Engineers and constructors adapt to serve an industry in transition.
From gas pipelines to PV arrays, the nation’s contractors are seeing growth in utility infrastructure. Fortnightly talks with executives at engineering and construction firms to learn what kinds of projects are moving forward, where they’re located, and what lies over the horizon.
Free markets are not a fad.
By Michael T. Burr, Editor-in-Chief
Half-hearted deregulation hobbles the forces of supply and demand before they can get out of the gate.
The rationale for microgrids.
Edward N. Krapels and Clarke Bruno
Despite an array of challenges, microgrids are becoming a force in the market. Innovative projects bring greater efficiency and resilience.
Independent microgrids are coming. Will franchised utilities fight them or foster them?
Sara C. Bronin and Paul R. McCary
Despite offering a range of benefits, microgrids are proving to be controversial—especially when non-utility owned microgrids seek to serve multiple customers. The biggest battles are taking place in the realm of public policy. But utilities that pursue collaboration rather than confrontation are finding interesting opportunities for profitable investment.
Distribution utilities could become an important source of renewable funding.
Distribution utilities are well positioned to provide tax equity for renewable projects, but some state laws prevent it. Tapping the potential will require progressive leadership by utility executives and regulators.
A new watchword for the industry and its regulators.
Michael T. Burr, Editor-in-Chief
If the concept of resilience—including cyber and physical security—had been baked into the industry’s culture from the beginning, the energy grid might look a lot different from what it does today.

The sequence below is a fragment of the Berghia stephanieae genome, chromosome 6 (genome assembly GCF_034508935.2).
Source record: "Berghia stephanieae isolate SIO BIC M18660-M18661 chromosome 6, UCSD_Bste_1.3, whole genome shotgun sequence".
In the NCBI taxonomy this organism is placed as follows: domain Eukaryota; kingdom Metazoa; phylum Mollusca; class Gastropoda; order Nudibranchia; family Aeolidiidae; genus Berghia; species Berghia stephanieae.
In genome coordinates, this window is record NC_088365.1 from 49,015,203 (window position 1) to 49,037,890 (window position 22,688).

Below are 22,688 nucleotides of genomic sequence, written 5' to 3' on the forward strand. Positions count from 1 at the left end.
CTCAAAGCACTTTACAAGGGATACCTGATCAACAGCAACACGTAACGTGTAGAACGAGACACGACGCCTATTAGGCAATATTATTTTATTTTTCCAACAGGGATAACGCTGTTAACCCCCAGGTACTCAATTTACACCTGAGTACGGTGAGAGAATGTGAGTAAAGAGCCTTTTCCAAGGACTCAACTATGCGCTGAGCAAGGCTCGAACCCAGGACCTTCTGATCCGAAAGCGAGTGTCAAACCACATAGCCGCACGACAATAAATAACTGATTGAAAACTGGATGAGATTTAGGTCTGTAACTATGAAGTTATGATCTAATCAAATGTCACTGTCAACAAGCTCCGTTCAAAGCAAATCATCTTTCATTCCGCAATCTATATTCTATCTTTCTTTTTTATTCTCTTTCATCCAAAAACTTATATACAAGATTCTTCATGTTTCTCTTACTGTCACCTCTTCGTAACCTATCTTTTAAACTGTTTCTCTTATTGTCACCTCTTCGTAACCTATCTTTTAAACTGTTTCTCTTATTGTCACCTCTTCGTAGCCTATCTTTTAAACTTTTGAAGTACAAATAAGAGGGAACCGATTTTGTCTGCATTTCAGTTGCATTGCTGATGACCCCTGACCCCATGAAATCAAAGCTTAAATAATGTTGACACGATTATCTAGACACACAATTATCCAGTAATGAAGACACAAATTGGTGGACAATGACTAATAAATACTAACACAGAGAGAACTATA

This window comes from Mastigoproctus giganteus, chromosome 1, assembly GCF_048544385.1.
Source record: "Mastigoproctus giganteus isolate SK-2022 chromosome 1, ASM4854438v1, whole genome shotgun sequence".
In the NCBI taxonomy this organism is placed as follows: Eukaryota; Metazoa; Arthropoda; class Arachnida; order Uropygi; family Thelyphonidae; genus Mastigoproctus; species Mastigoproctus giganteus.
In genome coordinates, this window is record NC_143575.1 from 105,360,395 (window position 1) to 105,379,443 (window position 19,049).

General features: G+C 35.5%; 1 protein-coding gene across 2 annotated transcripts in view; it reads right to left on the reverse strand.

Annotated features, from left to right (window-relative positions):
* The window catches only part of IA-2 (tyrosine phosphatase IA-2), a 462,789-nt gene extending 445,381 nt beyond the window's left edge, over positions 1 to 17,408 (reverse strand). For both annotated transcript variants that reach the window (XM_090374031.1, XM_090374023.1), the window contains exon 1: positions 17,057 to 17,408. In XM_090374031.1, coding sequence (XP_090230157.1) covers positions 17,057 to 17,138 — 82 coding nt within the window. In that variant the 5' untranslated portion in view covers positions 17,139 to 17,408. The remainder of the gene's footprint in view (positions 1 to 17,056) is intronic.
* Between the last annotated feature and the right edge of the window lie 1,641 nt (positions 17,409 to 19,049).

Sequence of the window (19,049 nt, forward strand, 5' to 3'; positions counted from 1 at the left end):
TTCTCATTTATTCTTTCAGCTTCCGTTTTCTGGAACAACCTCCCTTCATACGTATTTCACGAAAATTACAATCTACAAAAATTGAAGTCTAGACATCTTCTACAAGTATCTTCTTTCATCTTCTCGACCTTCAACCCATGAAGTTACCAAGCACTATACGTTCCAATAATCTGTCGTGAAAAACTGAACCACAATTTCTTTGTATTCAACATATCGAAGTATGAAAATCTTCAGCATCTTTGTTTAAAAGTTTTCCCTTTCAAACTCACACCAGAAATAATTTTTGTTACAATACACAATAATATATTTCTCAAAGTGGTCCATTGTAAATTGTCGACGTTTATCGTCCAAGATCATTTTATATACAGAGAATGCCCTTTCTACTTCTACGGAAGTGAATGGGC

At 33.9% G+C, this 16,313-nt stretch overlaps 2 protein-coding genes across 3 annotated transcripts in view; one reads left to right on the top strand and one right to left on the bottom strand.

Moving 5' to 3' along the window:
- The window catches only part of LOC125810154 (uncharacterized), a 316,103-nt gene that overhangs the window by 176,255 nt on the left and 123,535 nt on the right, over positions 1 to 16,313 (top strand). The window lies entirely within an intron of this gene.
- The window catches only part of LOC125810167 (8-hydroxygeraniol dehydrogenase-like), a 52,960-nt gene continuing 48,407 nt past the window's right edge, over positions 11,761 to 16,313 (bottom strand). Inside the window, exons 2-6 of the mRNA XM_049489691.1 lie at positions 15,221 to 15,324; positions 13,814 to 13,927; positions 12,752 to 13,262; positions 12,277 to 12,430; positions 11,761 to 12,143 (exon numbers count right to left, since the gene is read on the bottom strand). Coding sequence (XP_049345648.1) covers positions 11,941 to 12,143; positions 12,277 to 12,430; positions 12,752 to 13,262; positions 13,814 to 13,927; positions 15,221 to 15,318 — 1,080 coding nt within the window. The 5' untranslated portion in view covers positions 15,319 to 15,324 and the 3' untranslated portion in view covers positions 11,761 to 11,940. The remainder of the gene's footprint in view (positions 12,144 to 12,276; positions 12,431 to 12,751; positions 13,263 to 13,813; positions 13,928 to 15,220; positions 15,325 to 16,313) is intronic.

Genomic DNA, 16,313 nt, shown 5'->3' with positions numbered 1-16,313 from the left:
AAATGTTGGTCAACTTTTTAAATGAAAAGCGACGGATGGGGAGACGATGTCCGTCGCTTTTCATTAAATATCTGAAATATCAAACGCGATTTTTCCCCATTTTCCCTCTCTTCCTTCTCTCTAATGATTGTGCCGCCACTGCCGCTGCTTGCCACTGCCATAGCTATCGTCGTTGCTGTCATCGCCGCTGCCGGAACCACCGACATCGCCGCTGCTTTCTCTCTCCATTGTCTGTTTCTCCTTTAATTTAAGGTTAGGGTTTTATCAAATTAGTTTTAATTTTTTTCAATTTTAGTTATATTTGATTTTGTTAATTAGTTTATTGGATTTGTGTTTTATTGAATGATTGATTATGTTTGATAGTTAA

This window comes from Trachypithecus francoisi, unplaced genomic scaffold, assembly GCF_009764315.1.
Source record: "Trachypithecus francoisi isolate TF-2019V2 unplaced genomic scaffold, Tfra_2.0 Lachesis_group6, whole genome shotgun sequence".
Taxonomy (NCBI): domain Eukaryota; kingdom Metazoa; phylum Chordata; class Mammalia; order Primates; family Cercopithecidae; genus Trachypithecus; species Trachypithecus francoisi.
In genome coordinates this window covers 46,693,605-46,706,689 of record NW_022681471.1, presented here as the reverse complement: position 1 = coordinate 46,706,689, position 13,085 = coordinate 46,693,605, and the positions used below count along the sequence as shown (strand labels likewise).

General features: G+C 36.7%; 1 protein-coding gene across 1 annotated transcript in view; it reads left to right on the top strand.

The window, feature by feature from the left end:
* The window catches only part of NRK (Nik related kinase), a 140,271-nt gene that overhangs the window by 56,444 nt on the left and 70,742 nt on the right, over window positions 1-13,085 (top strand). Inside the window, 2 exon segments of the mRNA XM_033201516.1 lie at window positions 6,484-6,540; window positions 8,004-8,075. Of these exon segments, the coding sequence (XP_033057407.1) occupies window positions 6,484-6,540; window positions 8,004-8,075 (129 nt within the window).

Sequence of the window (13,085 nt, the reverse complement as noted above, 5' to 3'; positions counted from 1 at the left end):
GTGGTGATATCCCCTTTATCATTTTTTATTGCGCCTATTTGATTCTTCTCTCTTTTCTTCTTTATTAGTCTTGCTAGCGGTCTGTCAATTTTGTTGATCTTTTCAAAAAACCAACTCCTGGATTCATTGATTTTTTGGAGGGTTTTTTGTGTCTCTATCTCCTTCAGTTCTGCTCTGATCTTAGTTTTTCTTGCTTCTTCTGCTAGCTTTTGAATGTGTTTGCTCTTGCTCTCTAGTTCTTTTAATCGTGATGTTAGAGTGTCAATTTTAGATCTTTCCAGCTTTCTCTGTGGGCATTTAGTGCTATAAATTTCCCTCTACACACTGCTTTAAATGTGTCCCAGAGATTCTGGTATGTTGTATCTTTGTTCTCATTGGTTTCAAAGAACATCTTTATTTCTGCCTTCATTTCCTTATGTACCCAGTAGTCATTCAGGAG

Technology is changing the game. Is your utility ready?
Although today microgrids serve a tiny fraction of the market, that share will grow as costs fall. Utilities can benefit if they plan ahead.
Refining the business case for advanced distribution investments.
As utilities plan their capital budgets for the next few years, investments in advanced distribution systems face an uncertain future. Customers question the value—and propriety—of some programs, while long-term strategic goals depend on seamless integration. What will be the path forward for smart grid technology?
Customer satisfaction and electric utilities.
William P. Zarakas, Philip Q Hanser, and Kent Diep
The conventional wisdom about utility spending is correct, but key factors affecting customer satisfaction aren't obvious—and are tricky to control.
(April 2012) MidAmerican Energy awarded a contract to Siemens Energy to supply wind turbines for its 407-MW project expansion. American Electric Power began operating the 580-MW Dresden natural gas-fired combined-cycle power plant. Duke Energy and ChinaHuaneng Group signed a three-year agreement expanding their research cooperation to include coal and carbon capture and sequestration technologies. And others...